– BMF
    Jul 30 at 0:16
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    $\begingroup$ @Brooke are you confusing Europa with Enceladus? nasa.gov/feature/goddard/2021/… The mechanism for the creation of plumes is well-known: flexing due to tidal forces. Europa might have such plumes, but "Scientists warn that Europan plumes, even if they’re there, could be hard to detect even from up close. They may be sporadic, and they may be small and thin, given that Europa’s gravity, which is much stronger than Enceladus’, likely would keep these water plumes close to the surface." $\endgroup$
    – RonJohn
    Jul 30 at 20:52
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No

First, from the description I read "thrown" as "launched on a trajectory with no subsequent in-flight guidance". If there is (somehow) the ability to make course-corrections in-flight then the first part may be less relevant.

Space is big. Really big... you can look up the rest of the quote from The Hitchhikers Guide to the Galaxy on your own. Jupiter - and to all practical purposes its moon Europa and the 79 other satellites - orbits at an average of slightly over 5 AU from the sun, while Earth orbits at an average of 1 AU. Let's be generous and say that when the aliens want to make their attack, they can launch their chunk of ice such that it only has to travel 4 AU to get to Earth, or about 600 million kilometres.

Earth has a radius of a bit over 6000 km (yes, I'm rounding massively with all the numbers in order to get nice round numbers). In other words, the accuracy of the "throw" must be to within about 1 part in 100,000. It's like asking someone to shoot at a target 100 metres away and have a needle on the tip strike within 1 mm of the point of aim using a gun with no barrel, just a chamber that can barely contain the bullet. Some may fault the analogy due to the lack of air in space. However, the Europa cold crust "bullet" has more than enough problems to make up for that one little advantage - its initial trajectory will be affected by the roughness of the "barrel" it is launched from and the gravity of Jupiter and all 80 of its satellites. As it continues on, outgassing from any faults resulting from its violent launch and sublimation of the surface facing the sun will affect its trajectory further. Given the very long duration of its journey (see below) it will be far more affected by the various influences than a bullet would in its short flight.

However, none of that will matter if the projectile cannot be thrown. Europa has an escape velocity of a bit over 2 km/second. Let's say that the vengeful Europans want to throw it twice that quickly so that the residual velocity after escaping Europa's gravity will allow it to reach Earth in a bit over 9 Earth years to get their revenge. (I am going to assume that they can plot the trajectory to let the projectile escape Jupiter's gravity too so it doesn't just become another Jovian satellite.) As other answers have stated, ocean pressure is not going to do it.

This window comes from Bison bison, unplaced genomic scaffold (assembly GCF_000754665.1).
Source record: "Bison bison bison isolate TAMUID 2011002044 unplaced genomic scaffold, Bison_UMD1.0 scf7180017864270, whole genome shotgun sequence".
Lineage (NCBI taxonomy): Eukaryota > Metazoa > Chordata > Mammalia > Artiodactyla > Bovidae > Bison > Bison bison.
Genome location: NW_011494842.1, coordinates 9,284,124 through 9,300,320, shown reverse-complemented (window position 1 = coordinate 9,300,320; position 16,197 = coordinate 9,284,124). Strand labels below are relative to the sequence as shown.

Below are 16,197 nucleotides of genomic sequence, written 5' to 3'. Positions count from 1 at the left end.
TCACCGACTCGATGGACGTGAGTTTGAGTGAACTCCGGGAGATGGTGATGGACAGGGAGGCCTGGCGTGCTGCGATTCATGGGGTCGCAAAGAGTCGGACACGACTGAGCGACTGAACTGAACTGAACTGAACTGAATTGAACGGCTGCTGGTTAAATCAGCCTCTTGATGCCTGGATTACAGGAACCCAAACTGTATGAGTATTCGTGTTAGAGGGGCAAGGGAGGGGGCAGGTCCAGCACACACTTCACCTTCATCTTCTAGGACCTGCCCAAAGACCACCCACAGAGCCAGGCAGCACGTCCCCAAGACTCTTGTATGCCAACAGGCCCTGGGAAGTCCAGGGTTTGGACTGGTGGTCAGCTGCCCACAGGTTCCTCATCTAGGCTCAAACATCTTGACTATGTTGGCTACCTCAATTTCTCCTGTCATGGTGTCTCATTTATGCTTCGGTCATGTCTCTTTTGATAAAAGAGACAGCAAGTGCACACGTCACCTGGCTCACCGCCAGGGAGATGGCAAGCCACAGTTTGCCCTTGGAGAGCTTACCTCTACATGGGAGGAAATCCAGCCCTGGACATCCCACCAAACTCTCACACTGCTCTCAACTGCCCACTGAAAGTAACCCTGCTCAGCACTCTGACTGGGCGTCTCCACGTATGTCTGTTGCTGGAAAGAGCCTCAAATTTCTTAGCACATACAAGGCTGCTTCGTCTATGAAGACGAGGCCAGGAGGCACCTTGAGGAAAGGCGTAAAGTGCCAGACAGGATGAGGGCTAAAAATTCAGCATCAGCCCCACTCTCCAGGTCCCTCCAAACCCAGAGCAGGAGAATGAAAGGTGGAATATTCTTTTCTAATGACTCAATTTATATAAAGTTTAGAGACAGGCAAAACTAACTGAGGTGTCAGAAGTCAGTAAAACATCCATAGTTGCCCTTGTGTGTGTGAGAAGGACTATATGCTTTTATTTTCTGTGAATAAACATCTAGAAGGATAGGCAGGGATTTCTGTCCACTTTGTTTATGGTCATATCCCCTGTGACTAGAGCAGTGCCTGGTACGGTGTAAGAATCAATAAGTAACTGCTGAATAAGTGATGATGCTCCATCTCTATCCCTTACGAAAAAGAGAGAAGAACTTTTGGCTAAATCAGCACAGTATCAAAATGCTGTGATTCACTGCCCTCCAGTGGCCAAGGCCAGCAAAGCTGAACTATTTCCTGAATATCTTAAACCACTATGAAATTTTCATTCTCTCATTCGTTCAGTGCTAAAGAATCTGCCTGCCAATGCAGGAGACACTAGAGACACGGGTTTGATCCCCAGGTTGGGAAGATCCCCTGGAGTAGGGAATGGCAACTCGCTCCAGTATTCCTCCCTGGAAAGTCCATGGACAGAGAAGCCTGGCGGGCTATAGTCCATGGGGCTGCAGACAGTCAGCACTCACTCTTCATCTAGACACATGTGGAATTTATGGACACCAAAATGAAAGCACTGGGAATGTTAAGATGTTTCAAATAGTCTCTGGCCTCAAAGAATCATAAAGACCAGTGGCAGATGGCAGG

So, there is a cylinder of crust 50 km in diameter (as seen from above) and (assume) 50 km deep that has been isolated from the surrounding crust. It needs to get accelerated to 4 km/second before the base of the 50 km cylinder clears the top. Plugging in the numbers, the acceleration needs to be 160m/s^2, or about 16 G. Let's just ignore where the mind-boggling amounts of energy come from to accelerate roughly 10^14 cubic metres of crust. The simple fact is that it will not hold together for the 25 seconds of acceleration needed to throw it towards Earth. The centre may be OK initially, but the sides will start shearing away once they are no longer contained. Unpredictably shearing away, which makes a nonsense of even attempting to accurately aim this projectile anywhere as it will be unbalanced as it launches.

To summarise - no. It is impossible to aim with sufficient accuracy given unpredictable deflections in flight; energy required for launch is completely prohibitive; and the projectile would disintegrate unpredictably as it was launched.

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For your specific question, the answer is "no." And while you have the "science-based" tag on the question, that's the end of the matter.

The pressure under Europa's ice layer is not adequate to propel a block of the ice into space. Not at all. If it were, Europa would already have burst: the structural strength of an ice layer, even one many miles thick, is not adequate to contain that kind of pressure.

In any case, enough force to propel a block of ice clear of Europa's surface is a lot less than enough force to put it into orbit around Jupiter. Enough force for that is way less than is needed to get out of orbit around Jupiter and into an elliptical orbit round the Sun, which is needed to hit Earth.

And even if you had enough force to do that, hitting Earth is essentially impossible. You've created something very much like a comet, which will start to evaporate when it gets closer to the Sun. Since its shape is unavoidably irregular, that evaporation will create some thrust, which will change its orbit. There's no practical way to predict that in advance and correct for it. The Earth is a tiny target compared to the range, and moving quite fast. You will miss.

If you want this event in a story, you're going to have to give up any claim to it being science-based. On the Mohs Scale Of Science Fiction Hardness you're falling off the bottom, into the Worlds in Collision ghetto of things that are too crazy for Hollywood to believe in.